Yes, well, we'll talk about the food here in a bit. But you in the article you say the southerners throw the best funerals. What do you think gives you the confidence to say that?
I love how you think that I have confidence when I've done national magazines out there for everyone to read. I mean, I am 45 years old. I have been to many funerals but not a ton. I mean, I think that we're all kind of getting to that age where we have friends whose parents are passing away or but I do just feel like you know southerners two things. I think southerners know how to throw a party. Obviously a funeral is not a party in The most general sense, but I think that we know how to come together and celebrate, whether that is celebrating someone's life and grieving together as a community. I also just think that for me, what I always love about, you know, these kinds of gatherings is that southerners just have a real wave of hospitality. And I know that's something you too have talked about so much, but my mother always says, and she said this, even when we were planning my father's funeral, she said, No funerals are for the living. Funerals are not for the people who passed away funerals are for the living. And I just think that, yes, you know, you're grieving. And you are spending time with loved ones and thinking about the person that you have lost. But you're also sort of serving and grieving with and loving on a community too. And I think that's where the hospitality aspect comes in. But it's not just for the family, I think about so many people who tell me after the fact that they have either kind of, you know, been really blessed by a funeral, whether it's the religious service part of it, or kind of the, the gathering and the eating and the drinking, and the talking that happens around those those services, or, you know, their lives have been changed, or they've met somebody or reconnected with someone. I mean, I just think that southerners are very good at bringing communities together serving each other. It always happens around the table or with food or with drinks. And we do that really well. It's why I love Southern weddings. And I've been to I live in New York, I've lived in New York for more than half my life. Now. I prefer a southern wedding. I've been to several funerals up here. I prefer a southern funeral. I just think that we do celebration and hospitality in a way that is different, and really shows a lot of just love and service towards our families and our communities.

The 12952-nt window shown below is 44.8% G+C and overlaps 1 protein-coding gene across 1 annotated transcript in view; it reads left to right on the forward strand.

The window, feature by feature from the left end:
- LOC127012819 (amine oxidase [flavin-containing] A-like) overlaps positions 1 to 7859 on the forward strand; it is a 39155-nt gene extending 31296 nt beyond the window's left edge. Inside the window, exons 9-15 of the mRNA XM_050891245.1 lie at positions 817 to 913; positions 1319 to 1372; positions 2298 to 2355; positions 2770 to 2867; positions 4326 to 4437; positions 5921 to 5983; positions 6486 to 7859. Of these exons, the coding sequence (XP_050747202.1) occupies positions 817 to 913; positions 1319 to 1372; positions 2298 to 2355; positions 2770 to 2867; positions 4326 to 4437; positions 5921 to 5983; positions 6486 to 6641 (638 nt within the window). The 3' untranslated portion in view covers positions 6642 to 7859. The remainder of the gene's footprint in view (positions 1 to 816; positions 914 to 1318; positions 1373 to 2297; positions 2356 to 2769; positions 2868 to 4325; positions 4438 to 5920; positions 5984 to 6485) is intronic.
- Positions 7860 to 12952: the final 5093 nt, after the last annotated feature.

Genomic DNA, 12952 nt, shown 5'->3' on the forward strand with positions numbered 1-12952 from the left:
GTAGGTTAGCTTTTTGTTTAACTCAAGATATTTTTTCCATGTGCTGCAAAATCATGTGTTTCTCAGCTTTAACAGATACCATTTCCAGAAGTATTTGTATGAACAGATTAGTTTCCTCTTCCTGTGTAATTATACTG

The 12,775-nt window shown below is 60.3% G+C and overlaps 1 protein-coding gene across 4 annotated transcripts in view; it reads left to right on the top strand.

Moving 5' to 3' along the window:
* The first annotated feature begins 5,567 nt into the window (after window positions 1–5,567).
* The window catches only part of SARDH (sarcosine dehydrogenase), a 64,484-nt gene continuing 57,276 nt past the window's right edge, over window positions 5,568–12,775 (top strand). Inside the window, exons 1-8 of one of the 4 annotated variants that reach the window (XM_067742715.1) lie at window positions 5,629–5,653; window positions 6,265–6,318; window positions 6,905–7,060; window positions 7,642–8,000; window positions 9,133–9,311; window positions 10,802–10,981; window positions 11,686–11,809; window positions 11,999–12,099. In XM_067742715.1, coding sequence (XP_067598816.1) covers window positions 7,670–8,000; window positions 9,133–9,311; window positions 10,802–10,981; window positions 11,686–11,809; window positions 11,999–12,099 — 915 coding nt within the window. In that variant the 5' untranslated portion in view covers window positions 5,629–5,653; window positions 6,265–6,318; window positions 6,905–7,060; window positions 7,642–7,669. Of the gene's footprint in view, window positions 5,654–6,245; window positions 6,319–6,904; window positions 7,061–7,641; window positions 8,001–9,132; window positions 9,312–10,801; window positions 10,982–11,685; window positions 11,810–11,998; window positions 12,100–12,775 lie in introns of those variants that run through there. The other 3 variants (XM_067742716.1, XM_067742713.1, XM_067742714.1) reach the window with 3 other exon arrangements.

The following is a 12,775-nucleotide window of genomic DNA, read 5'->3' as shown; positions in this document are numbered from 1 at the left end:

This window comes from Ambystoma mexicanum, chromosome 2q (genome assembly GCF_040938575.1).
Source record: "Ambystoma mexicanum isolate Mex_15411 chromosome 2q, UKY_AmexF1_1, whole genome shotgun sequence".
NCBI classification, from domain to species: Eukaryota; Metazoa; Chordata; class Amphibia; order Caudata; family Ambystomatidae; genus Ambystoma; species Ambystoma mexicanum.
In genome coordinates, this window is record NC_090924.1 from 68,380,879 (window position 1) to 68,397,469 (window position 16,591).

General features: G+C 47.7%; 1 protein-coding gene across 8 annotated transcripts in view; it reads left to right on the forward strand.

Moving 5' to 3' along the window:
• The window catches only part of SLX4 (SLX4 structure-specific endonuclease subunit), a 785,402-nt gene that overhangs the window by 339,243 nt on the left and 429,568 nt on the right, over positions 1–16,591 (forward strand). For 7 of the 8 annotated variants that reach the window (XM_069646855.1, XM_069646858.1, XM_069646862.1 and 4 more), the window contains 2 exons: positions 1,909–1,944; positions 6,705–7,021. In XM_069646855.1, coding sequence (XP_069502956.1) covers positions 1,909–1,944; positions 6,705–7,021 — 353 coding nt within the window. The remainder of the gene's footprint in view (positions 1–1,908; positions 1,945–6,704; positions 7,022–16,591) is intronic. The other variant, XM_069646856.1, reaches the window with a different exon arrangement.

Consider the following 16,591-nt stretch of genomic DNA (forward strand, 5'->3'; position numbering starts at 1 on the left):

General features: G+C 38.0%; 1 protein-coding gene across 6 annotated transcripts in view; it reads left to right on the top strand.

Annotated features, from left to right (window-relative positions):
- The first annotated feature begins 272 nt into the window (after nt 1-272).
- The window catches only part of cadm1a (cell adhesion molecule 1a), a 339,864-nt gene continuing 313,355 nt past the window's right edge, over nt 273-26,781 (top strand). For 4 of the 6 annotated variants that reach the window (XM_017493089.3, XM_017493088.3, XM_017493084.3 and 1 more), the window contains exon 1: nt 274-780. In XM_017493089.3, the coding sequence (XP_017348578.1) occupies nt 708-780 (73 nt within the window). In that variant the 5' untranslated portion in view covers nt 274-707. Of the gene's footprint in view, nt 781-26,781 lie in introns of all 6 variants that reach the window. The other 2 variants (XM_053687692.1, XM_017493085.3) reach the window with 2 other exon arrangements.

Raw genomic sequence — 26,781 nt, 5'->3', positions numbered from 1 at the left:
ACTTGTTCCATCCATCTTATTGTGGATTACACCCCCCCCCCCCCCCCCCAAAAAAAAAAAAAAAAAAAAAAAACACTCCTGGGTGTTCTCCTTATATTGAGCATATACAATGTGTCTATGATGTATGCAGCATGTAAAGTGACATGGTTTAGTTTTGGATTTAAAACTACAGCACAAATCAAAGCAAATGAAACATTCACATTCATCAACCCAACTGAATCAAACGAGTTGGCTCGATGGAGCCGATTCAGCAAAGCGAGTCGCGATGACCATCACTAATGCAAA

I have not been to a lot of Northern funerals, but from from my experience, I would say yes, I agree.
Yeah, yeah. Well, and you know, the religious service, the religious aspect of a funeral, whether that's, you know, you're having a graveside service, or you're having speakers in a church, or, you know, my father was Jewish, I mean, Jews sit Shiva in their own home for many days. So there's the religious aspect of it, I think, can be different no matter where you're coming from the north, the south different religious traditions. But yeah, I do, I think that the funerals I have been to up here, so often are in like a hall or a funeral home or something like that. I think southerners also, and I know, we'll get to this in a second where we kind of talk about the logistics around a funeral. But so often, they're your welcoming people into your home. And that takes a really special kind of, I guess, I don't know skill set, in a sense to sort of throw a party in your home basically, when you are grieving when you have lost someone, but also make it in a way that is not a burden to the family, but also is a way to welcome in all the people who want to be with you and close to you. It's just a really, it's just a really special thing. And you know, people used to die at home, that's the thing. I mean, now everybody, hospitals, but sort of so often they do but people used to die at home, and they used to lay in stay at home. And so I think that that is another thing that for me anyway, I have been so touched by and has really resonated with me or just stuck with me about Southern southern funerals I've experienced is just the aspect of turning your home into a place of, of mourning and grieving but joy and community and hospitality. And I think again, that is a skill set that southerners really do well.